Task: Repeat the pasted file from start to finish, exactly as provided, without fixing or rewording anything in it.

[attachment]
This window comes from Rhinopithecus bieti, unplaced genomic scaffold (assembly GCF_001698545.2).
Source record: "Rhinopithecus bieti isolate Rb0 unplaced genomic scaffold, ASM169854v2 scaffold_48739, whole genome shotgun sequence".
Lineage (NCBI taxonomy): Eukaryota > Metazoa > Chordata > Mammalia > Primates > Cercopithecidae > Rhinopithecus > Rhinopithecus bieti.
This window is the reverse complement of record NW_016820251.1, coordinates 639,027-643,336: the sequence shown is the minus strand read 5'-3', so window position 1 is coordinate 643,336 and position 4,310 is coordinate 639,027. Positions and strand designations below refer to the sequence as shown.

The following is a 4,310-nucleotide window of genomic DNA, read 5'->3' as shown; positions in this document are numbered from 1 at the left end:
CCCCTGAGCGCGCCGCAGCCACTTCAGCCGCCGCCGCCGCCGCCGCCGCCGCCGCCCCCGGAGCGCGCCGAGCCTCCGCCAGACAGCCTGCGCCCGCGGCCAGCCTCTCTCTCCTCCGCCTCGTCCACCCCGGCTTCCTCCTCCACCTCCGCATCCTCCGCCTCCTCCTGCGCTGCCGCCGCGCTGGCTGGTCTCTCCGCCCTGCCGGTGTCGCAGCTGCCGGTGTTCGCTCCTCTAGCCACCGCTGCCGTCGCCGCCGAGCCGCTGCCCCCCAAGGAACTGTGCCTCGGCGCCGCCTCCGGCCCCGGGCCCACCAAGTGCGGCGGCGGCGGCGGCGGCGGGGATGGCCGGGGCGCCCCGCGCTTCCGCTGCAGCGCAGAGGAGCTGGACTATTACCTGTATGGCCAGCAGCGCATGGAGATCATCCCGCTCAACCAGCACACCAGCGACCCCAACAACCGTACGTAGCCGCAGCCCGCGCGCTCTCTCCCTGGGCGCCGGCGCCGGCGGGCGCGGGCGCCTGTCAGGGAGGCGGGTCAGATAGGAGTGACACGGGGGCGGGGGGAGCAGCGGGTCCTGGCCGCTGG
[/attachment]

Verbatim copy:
This window comes from Rhinopithecus bieti, unplaced genomic scaffold (assembly GCF_001698545.2).
Source record: "Rhinopithecus bieti isolate Rb0 unplaced genomic scaffold, ASM169854v2 scaffold_48739, whole genome shotgun sequence".
Lineage (NCBI taxonomy): Eukaryota > Metazoa > Chordata > Mammalia > Primates > Cercopithecidae > Rhinopithecus > Rhinopithecus bieti.
This window is the reverse complement of record NW_016820251.1, coordinates 639,027-643,336: the sequence shown is the minus strand read 5'-3', so window position 1 is coordinate 643,336 and position 4,310 is coordinate 639,027. Positions and strand designations below refer to the sequence as shown.

The following is a 4,310-nucleotide window of genomic DNA, read 5'->3' as shown; positions in this document are numbered from 1 at the left end:
CCCCTGAGCGCGCCGCAGCCACTTCAGCCGCCGCCGCCGCCGCCGCCGCCGCCGCCCCCGGAGCGCGCCGAGCCTCCGCCAGACAGCCTGCGCCCGCGGCCAGCCTCTCTCTCCTCCGCCTCGTCCACCCCGGCTTCCTCCTCCACCTCCGCATCCTCCGCCTCCTCCTGCGCTGCCGCCGCGCTGGCTGGTCTCTCCGCCCTGCCGGTGTCGCAGCTGCCGGTGTTCGCTCCTCTAGCCACCGCTGCCGTCGCCGCCGAGCCGCTGCCCCCCAAGGAACTGTGCCTCGGCGCCGCCTCCGGCCCCGGGCCCACCAAGTGCGGCGGCGGCGGCGGCGGCGGGGATGGCCGGGGCGCCCCGCGCTTCCGCTGCAGCGCAGAGGAGCTGGACTATTACCTGTATGGCCAGCAGCGCATGGAGATCATCCCGCTCAACCAGCACACCAGCGACCCCAACAACCGTACGTAGCCGCAGCCCGCGCGCTCTCTCCCTGGGCGCCGGCGCCGGCGGGCGCGGGCGCCTGTCAGGGAGGCGGGTCAGATAGGAGTGACACGGGGGCGGGGGGAGCAGCGGGTCCTGGCCGCTGG